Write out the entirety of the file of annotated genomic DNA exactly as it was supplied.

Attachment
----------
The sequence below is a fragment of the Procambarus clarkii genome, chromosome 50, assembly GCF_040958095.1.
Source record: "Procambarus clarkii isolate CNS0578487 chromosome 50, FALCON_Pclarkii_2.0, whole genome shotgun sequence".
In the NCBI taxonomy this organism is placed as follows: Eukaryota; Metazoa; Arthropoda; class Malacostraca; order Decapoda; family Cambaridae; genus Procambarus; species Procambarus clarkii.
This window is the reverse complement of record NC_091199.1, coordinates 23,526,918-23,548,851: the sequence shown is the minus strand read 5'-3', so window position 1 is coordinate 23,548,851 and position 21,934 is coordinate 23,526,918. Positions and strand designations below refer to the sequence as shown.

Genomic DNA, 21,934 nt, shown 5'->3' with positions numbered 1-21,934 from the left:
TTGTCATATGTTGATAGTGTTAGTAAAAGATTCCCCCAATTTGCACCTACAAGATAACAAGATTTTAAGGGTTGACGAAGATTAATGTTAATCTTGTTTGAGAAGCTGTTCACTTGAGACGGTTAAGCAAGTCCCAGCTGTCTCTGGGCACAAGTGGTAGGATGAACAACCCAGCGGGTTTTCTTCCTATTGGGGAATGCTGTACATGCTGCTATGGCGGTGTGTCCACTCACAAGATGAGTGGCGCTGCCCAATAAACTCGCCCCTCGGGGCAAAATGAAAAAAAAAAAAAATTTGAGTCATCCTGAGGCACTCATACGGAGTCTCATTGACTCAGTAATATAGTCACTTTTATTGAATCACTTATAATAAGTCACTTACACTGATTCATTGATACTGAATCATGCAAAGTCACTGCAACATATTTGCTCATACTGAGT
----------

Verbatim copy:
The sequence below is a fragment of the Procambarus clarkii genome, chromosome 50, assembly GCF_040958095.1.
Source record: "Procambarus clarkii isolate CNS0578487 chromosome 50, FALCON_Pclarkii_2.0, whole genome shotgun sequence".
In the NCBI taxonomy this organism is placed as follows: Eukaryota; Metazoa; Arthropoda; class Malacostraca; order Decapoda; family Cambaridae; genus Procambarus; species Procambarus clarkii.
This window is the reverse complement of record NC_091199.1, coordinates 23,526,918-23,548,851: the sequence shown is the minus strand read 5'-3', so window position 1 is coordinate 23,548,851 and position 21,934 is coordinate 23,526,918. Positions and strand designations below refer to the sequence as shown.

Genomic DNA, 21,934 nt, shown 5'->3' with positions numbered 1-21,934 from the left:
TTGTCATATGTTGATAGTGTTAGTAAAAGATTCCCCCAATTTGCACCTACAAGATAACAAGATTTTAAGGGTTGACGAAGATTAATGTTAATCTTGTTTGAGAAGCTGTTCACTTGAGACGGTTAAGCAAGTCCCAGCTGTCTCTGGGCACAAGTGGTAGGATGAACAACCCAGCGGGTTTTCTTCCTATTGGGGAATGCTGTACATGCTGCTATGGCGGTGTGTCCACTCACAAGATGAGTGGCGCTGCCCAATAAACTCGCCCCTCGGGGCAAAATGAAAAAAAAAAAAAATTTGAGTCATCCTGAGGCACTCATACGGAGTCTCATTGACTCAGTAATATAGTCACTTTTATTGAATCACTTATAATAAGTCACTTACACTGATTCATTGATACTGAATCATGCAAAGTCACTGCAACATATTTGCTCATACTGAGT